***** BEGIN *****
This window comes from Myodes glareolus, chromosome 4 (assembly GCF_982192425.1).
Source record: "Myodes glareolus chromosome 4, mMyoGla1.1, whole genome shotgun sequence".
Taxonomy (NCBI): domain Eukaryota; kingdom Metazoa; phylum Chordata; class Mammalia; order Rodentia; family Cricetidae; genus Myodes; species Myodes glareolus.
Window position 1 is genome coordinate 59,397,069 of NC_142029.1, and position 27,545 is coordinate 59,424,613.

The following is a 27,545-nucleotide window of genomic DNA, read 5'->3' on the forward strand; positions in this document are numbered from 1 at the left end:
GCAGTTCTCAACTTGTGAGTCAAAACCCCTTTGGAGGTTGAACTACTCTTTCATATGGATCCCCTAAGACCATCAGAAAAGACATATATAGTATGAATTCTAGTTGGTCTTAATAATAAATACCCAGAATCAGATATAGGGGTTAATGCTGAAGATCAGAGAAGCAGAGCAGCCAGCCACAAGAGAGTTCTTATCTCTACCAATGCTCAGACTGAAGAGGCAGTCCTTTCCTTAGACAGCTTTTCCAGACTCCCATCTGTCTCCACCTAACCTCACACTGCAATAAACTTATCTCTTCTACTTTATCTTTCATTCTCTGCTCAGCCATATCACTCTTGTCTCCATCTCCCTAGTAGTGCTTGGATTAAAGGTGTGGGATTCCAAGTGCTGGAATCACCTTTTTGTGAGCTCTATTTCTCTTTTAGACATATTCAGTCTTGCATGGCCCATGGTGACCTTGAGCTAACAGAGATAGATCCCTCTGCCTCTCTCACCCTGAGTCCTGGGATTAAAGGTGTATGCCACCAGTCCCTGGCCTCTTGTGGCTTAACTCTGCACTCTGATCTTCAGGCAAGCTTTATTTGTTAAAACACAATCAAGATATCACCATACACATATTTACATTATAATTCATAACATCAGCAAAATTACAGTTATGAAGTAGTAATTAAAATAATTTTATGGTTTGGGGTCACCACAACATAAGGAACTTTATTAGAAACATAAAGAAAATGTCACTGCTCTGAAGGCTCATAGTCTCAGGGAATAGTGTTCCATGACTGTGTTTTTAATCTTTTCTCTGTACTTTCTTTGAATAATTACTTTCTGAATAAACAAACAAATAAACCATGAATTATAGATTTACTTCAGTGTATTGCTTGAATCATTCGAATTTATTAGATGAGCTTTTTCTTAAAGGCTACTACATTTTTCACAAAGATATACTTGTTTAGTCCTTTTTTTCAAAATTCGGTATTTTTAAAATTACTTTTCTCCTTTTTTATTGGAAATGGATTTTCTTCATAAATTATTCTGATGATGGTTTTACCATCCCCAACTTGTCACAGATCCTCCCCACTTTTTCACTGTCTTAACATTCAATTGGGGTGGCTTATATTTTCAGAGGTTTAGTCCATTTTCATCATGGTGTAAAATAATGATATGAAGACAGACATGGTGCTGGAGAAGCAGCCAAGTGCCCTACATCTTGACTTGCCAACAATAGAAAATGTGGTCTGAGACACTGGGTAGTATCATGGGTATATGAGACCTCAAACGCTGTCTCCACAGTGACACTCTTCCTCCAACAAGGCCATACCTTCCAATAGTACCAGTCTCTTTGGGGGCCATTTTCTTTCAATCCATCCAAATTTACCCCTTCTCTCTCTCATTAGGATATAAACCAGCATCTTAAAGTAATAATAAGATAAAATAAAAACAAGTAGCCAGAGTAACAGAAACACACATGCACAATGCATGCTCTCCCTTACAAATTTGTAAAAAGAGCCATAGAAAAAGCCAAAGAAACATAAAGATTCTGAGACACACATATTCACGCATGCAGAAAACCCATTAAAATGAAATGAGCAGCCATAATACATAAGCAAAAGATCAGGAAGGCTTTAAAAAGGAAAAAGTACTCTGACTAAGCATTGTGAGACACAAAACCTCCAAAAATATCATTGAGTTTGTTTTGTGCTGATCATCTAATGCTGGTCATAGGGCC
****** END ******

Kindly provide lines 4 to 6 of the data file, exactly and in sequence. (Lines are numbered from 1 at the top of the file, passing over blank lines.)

Window position 1 is genome coordinate 59,397,069 of NC_142029.1, and position 27,545 is coordinate 59,424,613.

The following is a 27,545-nucleotide window of genomic DNA, read 5'->3' on the forward strand; positions in this document are numbered from 1 at the left end:
GCAGTTCTCAACTTGTGAGTCAAAACCCCTTTGGAGGTTGAACTACTCTTTCATATGGATCCCCTAAGACCATCAGAAAAGACATATATAGTATGAATTCTAGTTGGTCTTAATAATAAATACCCAGAATCAGATATAGGGGTTAATGCTGAAGATCAGAGAAGCAGAGCAGCCAGCCACAAGAGAGTTCTTATCTCTACCAATGCTCAGACTGAAGAGGCAGTCCTTTCCTTAGACAGCTTTTCCAGACTCCCATCTGTCTCCACCTAACCTCACACTGCAATAAACTTATCTCTTCTACTTTATCTTTCATTCTCTGCTCAGCCATATCACTCTTGTCTCCATCTCCCTAGTAGTGCTTGGATTAAAGGTGTGGGATTCCAAGTGCTGGAATCACCTTTTTGTGAGCTCTATTTCTCTTTTAGACATATTCAGTCTTGCATGGCCCATGGTGACCTTGAGCTAACAGAGATAGATCCCTCTGCCTCTCTCACCCTGAGTCCTGGGATTAAAGGTGTATGCCACCAGTCCCTGGCCTCTTGTGGCTTAACTCTGCACTCTGATCTTCAGGCAAGCTTTATTTGTTAAAACACAATCAAGATATCACCATACACATATTTACATTATAATTCATAACATCAGCAAAATTACAGTTATGAAGTAGTAATTAAAATAATTTTATGGTTTGGGGTCACCACAACATAAGGAACTTTATTAGAAACATAAAGAAAATGTCACTGCTCTGAAGGCTCATAGTCTCAGGGAATAGTGTTCCATGACTGTGTTTTTAATCTTTTCTCTGTACTTTCTTTGAATAATTACTTTCTGAATAAACAAACAAATAAACCATGAATTATAGATTTACTTCAGTGTATTGCTTGAATCATTCGAATTTATTAGATGAGCTTTTTCTTAAAGGCTACTACATTTTTCACAAAGATATACTTGTTTAGTCCTTTTTTTCAAAATTCGGTATTTTTAAAATTACTTTTCTCCTTTTTTATTGGAAATGGATTTTCTTCATAAATTATTCTGATGATGGTTTTACCATCCCCAACTTGTCACAGATCCTCCCCACTTTTTCACTGTCTTAACATTCAATTGGGGTGGCTTATATTTTCAGAGGTTTAGTCCATTTTCATCATGGTGTAAAATAATGATATGAAGACAGACATGGTGCTGGAGAAGCAGCCAAGTGCCCTACATCTTGACTTGCCAACAATAGAAAATGTGGTCTGAGACACTGGGTAGTATCATGGGTATATGAGACCTCAAACGCTGTCTCCACAGTGACACTCTTCCTCCAACAAGGCCATACCTTCCAATAGTACCAGTCTCTTTGGGGGCCATTTTCTTTCAATCCATCCAAATTTACCCCTTCTCTCTCTCATTAGGATATAAACCAGCATCTTAAAGTAATAATAAGATAAAATAAAAACAAGTAGCCAGAGTAACAGAAACACACATGCACAATGCATGCTCTCCCTTACAAATTTGTAAAAAGAGCCATAGAAAAAGCCAAAGAAACATAAAGATTCTGAGACACACATATTCACGCATGCAGAAAACCCATTAAAATGAAATGAGCAGCCATAATACATAAGCAAAAGATCAGGAAGGCTTTAAAAAGGAAAAAGTACTCTGACTAAGCATTGTGAGACACAAAACCTCCAAAAATATCATTGAGTTTGTTTTGTGCTGATCATCTAATGCTGGTCATAGGGCC